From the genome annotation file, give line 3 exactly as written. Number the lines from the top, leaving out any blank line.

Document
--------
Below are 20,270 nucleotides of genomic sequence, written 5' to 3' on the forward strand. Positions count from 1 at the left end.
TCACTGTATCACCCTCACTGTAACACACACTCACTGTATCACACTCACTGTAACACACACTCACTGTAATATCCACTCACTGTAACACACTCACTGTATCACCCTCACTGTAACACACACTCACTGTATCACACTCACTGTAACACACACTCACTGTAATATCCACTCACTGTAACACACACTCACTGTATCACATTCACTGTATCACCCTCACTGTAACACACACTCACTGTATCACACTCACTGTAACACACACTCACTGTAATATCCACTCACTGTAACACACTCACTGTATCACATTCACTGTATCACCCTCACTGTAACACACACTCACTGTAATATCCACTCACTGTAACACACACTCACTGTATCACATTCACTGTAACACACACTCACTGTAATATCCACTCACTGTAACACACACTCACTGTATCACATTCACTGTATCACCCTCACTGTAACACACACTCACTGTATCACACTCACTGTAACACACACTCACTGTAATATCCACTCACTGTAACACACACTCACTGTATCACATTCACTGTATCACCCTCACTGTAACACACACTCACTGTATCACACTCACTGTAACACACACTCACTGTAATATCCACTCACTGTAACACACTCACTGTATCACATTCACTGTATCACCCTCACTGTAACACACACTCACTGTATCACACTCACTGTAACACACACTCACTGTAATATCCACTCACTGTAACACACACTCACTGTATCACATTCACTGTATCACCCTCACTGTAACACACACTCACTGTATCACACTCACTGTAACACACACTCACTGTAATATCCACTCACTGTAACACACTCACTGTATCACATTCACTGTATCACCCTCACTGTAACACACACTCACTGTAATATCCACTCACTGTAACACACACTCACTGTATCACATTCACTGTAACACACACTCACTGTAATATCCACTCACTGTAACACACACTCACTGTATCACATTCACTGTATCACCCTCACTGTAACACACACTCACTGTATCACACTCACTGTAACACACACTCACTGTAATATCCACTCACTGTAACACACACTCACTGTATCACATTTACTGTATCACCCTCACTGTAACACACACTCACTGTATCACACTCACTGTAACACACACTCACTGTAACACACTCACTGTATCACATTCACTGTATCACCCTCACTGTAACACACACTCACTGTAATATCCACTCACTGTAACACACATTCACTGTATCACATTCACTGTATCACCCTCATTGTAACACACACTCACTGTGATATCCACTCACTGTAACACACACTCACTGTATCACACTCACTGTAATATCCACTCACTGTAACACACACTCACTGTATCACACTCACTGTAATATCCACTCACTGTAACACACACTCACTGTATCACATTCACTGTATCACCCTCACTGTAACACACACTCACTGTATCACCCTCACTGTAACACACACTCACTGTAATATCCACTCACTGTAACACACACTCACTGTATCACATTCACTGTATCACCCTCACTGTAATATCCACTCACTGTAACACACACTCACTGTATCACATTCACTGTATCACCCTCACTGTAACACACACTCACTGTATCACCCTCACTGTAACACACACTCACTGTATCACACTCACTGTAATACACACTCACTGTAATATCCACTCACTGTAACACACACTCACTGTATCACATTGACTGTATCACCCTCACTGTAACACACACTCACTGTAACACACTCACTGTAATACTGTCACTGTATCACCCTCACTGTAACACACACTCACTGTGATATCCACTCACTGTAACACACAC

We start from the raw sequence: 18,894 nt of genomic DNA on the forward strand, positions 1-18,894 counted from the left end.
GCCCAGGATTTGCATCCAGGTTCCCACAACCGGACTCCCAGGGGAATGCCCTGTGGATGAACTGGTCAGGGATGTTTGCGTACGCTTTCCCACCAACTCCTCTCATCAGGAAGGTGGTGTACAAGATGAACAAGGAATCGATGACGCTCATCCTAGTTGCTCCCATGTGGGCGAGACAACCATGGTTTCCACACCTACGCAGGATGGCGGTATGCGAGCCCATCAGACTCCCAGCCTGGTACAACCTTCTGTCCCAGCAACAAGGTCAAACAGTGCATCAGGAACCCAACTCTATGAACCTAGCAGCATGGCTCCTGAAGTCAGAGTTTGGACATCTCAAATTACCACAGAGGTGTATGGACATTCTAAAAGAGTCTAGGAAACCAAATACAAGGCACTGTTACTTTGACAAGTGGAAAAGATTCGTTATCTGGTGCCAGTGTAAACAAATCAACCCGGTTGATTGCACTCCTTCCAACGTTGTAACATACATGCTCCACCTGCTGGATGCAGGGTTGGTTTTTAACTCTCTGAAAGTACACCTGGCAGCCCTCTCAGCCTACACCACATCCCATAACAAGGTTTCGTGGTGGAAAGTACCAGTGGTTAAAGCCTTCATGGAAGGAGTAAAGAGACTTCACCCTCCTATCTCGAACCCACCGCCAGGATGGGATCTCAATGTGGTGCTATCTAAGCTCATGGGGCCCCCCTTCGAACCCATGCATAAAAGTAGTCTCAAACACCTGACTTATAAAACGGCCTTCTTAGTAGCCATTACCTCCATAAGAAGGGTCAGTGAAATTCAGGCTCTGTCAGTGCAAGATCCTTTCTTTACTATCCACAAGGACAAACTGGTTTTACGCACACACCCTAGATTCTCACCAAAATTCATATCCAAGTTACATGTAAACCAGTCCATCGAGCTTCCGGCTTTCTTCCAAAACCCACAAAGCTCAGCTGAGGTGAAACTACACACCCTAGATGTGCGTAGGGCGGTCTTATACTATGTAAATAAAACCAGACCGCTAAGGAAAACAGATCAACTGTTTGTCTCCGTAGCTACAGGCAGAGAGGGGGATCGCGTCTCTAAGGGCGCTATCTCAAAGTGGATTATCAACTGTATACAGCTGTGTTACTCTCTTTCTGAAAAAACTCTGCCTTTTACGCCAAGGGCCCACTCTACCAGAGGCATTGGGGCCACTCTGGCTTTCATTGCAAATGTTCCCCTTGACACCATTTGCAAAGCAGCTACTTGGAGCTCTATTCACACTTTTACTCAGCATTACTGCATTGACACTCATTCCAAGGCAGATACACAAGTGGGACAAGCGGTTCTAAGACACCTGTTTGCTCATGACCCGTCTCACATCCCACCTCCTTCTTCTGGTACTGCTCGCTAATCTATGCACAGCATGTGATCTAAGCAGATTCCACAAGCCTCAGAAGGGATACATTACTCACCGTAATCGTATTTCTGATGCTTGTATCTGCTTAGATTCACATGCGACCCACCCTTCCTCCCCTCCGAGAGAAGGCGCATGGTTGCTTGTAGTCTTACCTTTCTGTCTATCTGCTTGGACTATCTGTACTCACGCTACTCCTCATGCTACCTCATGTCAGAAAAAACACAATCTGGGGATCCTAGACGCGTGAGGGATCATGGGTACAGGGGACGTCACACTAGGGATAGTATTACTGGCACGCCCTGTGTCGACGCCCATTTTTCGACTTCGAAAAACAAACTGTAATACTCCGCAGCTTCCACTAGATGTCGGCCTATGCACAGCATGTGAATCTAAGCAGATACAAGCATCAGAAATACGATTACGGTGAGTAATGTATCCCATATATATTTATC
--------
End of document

We start from the raw sequence: 18,894 nt of genomic DNA on the forward strand, positions 1-18,894 counted from the left end.